Migrant Farm Workers and Their Children

Article excerpt

In 2005, the number of international migrants was between 185 million and 192 million individuals. Almost all countries are affected by migration, whether as sending, in transit or as a receiving country.

"International migration has become an intrinsic feature of globalization." (1)

There are between 3 and 5 million migrant and seasonable farm workers (MSFWs) in the United States (including husbands, wives, children and other family members). (2) A seasonal farm worker has been defined as "an individual whose principle employment is in agriculture on a seasonal basis who has been so employed within the last twenty-four months ... A migrant farm worker meets the same definition but establishes for the purposes of such employment a temporary abode." (3) Contrary to popular beliefs, most migrants are either US citizens or have attained legal residency. In addition, the majority of people living a migrant lifestyle have a nuclear family unit.

About two-thirds of MSFWs are "shuttle migrants" who travel from a home base (either inside or outside of the US) to a specific destination for seasonal employment in agriculture. The remaining one-third follows crops for employment and move from place to place. They usually follow predetermined migratory streams along the Atlantic seaboard (primarily, people who are black, Haitian and Puerto Rican and call Florida their main base even though they move along the east coast to find work); the West Coast (originates in Southern California and primarily made up of people of Hispanic origin); or through the midwestern states (primarily people of Hispanic origin originating in Texas). Eighty-one percent of farm workers and their families are foreign born, 95 percent of these are from Mexico. (2)

HAZARDS AND CONSEQUENCES

"Agriculture is one of the most hazardous occupations in the United States." (2)

MSFWs labor in all seasons and weather conditions. Work often requires stoop labor, working with soil and/or heavy machinery, climbing, and carrying heavy loads, all of which lead to chronic musculoskeletal symptoms. "Direct contact with plants can cause allergic rashes or, in the case of tobacco farmers, 'green tobacco sickness' (i.e. transdermal nicotine poisoning)." (2) Underreporting of medical conditions is significant due to limited access to health services, different cultural conceptions of health and disease, and fear of lost wages or jobs. (4)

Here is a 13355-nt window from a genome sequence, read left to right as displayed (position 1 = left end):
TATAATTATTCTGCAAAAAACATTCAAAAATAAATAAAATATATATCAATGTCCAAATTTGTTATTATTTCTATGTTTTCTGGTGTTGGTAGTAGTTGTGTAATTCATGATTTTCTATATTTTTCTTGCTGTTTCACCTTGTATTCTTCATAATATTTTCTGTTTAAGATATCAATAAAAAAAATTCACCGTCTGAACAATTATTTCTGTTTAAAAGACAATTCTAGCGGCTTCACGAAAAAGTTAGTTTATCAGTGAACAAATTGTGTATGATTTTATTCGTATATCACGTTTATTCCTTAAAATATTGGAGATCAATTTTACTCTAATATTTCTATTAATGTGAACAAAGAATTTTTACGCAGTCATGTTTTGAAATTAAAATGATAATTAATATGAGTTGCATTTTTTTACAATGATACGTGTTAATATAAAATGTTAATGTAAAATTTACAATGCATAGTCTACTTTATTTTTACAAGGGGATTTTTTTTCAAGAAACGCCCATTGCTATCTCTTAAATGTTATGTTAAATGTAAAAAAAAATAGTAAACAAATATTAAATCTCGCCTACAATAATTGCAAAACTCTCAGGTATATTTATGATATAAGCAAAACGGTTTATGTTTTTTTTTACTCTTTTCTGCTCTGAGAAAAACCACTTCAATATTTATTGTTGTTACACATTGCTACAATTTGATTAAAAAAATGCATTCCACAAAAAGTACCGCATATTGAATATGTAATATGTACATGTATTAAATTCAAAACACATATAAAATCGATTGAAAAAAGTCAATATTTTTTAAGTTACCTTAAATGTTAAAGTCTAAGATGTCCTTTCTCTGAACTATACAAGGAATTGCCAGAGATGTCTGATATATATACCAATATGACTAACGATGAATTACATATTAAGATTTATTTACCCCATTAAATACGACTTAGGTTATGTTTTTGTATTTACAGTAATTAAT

Infectious disease--Migrant workers are at increased risk of contracting a variety of viral, bacterial, fungal and parasitic infections. They are approximately six times more likely to have tuberculosis than the general public. Parasitic infection rates are as great as 59 times higher as in the general population.

Migrant workers are also at increased risk for urinary tract infections partly as a result of a lack of toilets at the workplace and stringent working conditions that promote chronic urinary retention.

Chemical and pesticide illness--Migrant workers suffer from the highest rates of toxic chemical injuries of any group of workers in the country. The Environmental Protection Agency estimates that 300,000 farm workers suffer acute pesticide poisoning each year. Chemical and pesticide poisoning may result from direct spraying by workers, indirect sprays from wind drifts, bathing in or drinking contaminated water, or transfer residues from contaminated hands while eating, smoking or defecating.

Dermatitis--Agricultural workers have a higher incidence of skin disorders than employees in any other industry.

Respiratory conditions--Migrant workers are exposed to many hazardous agents, including organic and inorganic dusts.

Reproductive health--Prolonged standing and bending, overexertion, poor nutrition and pesticide or chemical exposure increases spontaneous abortions, premature delivery, fetal malformation and growth retardation. …